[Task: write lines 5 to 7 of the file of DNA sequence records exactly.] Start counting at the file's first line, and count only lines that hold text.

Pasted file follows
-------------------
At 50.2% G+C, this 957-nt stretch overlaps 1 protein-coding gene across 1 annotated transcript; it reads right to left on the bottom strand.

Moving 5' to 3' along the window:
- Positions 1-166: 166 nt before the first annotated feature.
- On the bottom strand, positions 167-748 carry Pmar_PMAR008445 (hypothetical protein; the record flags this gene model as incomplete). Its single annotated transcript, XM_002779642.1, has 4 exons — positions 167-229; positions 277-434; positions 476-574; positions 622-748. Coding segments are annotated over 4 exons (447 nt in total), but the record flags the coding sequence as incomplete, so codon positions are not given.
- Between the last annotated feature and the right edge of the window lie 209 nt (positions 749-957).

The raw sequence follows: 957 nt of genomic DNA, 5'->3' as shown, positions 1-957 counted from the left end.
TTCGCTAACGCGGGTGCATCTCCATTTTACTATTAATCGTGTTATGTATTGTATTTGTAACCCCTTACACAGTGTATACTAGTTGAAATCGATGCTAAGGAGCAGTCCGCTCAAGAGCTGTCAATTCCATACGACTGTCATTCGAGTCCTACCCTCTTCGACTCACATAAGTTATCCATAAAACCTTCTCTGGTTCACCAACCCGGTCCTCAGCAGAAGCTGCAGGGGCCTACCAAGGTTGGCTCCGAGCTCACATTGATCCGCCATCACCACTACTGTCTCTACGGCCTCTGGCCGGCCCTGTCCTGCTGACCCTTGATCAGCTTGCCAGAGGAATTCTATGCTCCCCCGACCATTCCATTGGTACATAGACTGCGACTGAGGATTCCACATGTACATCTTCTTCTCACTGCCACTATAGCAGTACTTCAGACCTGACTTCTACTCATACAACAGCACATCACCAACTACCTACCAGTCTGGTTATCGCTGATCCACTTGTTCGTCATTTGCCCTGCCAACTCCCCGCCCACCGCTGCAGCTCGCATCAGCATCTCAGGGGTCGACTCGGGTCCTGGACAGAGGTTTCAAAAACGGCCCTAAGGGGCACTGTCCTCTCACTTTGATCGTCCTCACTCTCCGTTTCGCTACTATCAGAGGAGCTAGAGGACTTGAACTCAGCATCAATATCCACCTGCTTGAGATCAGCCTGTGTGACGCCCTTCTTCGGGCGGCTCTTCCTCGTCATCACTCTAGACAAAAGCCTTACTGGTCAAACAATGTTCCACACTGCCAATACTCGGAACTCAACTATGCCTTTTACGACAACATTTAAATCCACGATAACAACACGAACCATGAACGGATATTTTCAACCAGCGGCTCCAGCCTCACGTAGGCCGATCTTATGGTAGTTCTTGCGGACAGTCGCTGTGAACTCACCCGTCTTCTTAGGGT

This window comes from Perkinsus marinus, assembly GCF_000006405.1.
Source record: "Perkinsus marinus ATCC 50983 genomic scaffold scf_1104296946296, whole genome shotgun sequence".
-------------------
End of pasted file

- Between the last annotated feature and the right edge of the window lie 209 nt (positions 749-957).

The raw sequence follows: 957 nt of genomic DNA, 5'->3' as shown, positions 1-957 counted from the left end.
TTCGCTAACGCGGGTGCATCTCCATTTTACTATTAATCGTGTTATGTATTGTATTTGTAACCCCTTACACAGTGTATACTAGTTGAAATCGATGCTAAGGAGCAGTCCGCTCAAGAGCTGTCAATTCCATACGACTGTCATTCGAGTCCTACCCTCTTCGACTCACATAAGTTATCCATAAAACCTTCTCTGGTTCACCAACCCGGTCCTCAGCAGAAGCTGCAGGGGCCTACCAAGGTTGGCTCCGAGCTCACATTGATCCGCCATCACCACTACTGTCTCTACGGCCTCTGGCCGGCCCTGTCCTGCTGACCCTTGATCAGCTTGCCAGAGGAATTCTATGCTCCCCCGACCATTCCATTGGTACATAGACTGCGACTGAGGATTCCACATGTACATCTTCTTCTCACTGCCACTATAGCAGTACTTCAGACCTGACTTCTACTCATACAACAGCACATCACCAACTACCTACCAGTCTGGTTATCGCTGATCCACTTGTTCGTCATTTGCCCTGCCAACTCCCCGCCCACCGCTGCAGCTCGCATCAGCATCTCAGGGGTCGACTCGGGTCCTGGACAGAGGTTTCAAAAACGGCCCTAAGGGGCACTGTCCTCTCACTTTGATCGTCCTCACTCTCCGTTTCGCTACTATCAGAGGAGCTAGAGGACTTGAACTCAGCATCAATATCCACCTGCTTGAGATCAGCCTGTGTGACGCCCTTCTTCGGGCGGCTCTTCCTCGTCATCACTCTAGACAAAAGCCTTACTGGTCAAACAATGTTCCACACTGCCAATACTCGGAACTCAACTATGCCTTTTACGACAACATTTAAATCCACGATAACAACACGAACCATGAACGGATATTTTCAACCAGCGGCTCCAGCCTCACGTAGGCCGATCTTATGGTAGTTCTTGCGGACAGTCGCTGTGAACTCACCCGTCTTCTTAGGGT